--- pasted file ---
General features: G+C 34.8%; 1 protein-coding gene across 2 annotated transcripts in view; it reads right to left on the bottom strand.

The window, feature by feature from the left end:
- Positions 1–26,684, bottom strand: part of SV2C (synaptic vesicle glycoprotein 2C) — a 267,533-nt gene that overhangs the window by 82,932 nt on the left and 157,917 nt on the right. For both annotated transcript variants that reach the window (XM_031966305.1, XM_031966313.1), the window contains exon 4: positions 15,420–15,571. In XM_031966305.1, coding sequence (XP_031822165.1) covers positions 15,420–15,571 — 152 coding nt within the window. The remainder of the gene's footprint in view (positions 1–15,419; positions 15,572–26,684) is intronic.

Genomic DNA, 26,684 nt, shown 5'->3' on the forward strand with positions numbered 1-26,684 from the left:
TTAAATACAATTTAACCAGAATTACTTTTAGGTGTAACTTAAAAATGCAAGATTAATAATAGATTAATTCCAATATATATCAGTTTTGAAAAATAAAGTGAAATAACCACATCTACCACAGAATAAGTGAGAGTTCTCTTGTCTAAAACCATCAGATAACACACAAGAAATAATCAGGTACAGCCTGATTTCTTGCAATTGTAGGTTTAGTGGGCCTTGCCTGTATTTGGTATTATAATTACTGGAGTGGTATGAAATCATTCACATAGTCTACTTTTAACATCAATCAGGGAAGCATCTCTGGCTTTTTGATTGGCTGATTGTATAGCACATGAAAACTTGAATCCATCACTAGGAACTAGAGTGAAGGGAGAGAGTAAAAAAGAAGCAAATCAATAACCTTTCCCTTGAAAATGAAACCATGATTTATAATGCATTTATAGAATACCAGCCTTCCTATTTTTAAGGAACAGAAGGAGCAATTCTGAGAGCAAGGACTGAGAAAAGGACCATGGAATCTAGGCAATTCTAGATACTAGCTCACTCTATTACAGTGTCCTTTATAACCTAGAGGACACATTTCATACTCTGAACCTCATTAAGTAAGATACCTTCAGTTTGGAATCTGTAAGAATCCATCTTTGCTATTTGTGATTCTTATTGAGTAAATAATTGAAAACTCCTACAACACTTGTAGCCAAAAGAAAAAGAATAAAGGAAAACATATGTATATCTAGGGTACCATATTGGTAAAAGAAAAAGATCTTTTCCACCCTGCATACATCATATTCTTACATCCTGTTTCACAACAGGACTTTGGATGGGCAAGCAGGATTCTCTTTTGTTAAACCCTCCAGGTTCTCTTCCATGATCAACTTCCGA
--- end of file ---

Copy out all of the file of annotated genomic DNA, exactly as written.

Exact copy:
General features: G+C 34.8%; 1 protein-coding gene across 2 annotated transcripts in view; it reads right to left on the bottom strand.

The window, feature by feature from the left end:
- Positions 1–26,684, bottom strand: part of SV2C (synaptic vesicle glycoprotein 2C) — a 267,533-nt gene that overhangs the window by 82,932 nt on the left and 157,917 nt on the right. For both annotated transcript variants that reach the window (XM_031966305.1, XM_031966313.1), the window contains exon 4: positions 15,420–15,571. In XM_031966305.1, coding sequence (XP_031822165.1) covers positions 15,420–15,571 — 152 coding nt within the window. The remainder of the gene's footprint in view (positions 1–15,419; positions 15,572–26,684) is intronic.

Genomic DNA, 26,684 nt, shown 5'->3' on the forward strand with positions numbered 1-26,684 from the left:
TTAAATACAATTTAACCAGAATTACTTTTAGGTGTAACTTAAAAATGCAAGATTAATAATAGATTAATTCCAATATATATCAGTTTTGAAAAATAAAGTGAAATAACCACATCTACCACAGAATAAGTGAGAGTTCTCTTGTCTAAAACCATCAGATAACACACAAGAAATAATCAGGTACAGCCTGATTTCTTGCAATTGTAGGTTTAGTGGGCCTTGCCTGTATTTGGTATTATAATTACTGGAGTGGTATGAAATCATTCACATAGTCTACTTTTAACATCAATCAGGGAAGCATCTCTGGCTTTTTGATTGGCTGATTGTATAGCACATGAAAACTTGAATCCATCACTAGGAACTAGAGTGAAGGGAGAGAGTAAAAAAGAAGCAAATCAATAACCTTTCCCTTGAAAATGAAACCATGATTTATAATGCATTTATAGAATACCAGCCTTCCTATTTTTAAGGAACAGAAGGAGCAATTCTGAGAGCAAGGACTGAGAAAAGGACCATGGAATCTAGGCAATTCTAGATACTAGCTCACTCTATTACAGTGTCCTTTATAACCTAGAGGACACATTTCATACTCTGAACCTCATTAAGTAAGATACCTTCAGTTTGGAATCTGTAAGAATCCATCTTTGCTATTTGTGATTCTTATTGAGTAAATAATTGAAAACTCCTACAACACTTGTAGCCAAAAGAAAAAGAATAAAGGAAAACATATGTATATCTAGGGTACCATATTGGTAAAAGAAAAAGATCTTTTCCACCCTGCATACATCATATTCTTACATCCTGTTTCACAACAGGACTTTGGATGGGCAAGCAGGATTCTCTTTTGTTAAACCCTCCAGGTTCTCTTCCATGATCAACTTCCGA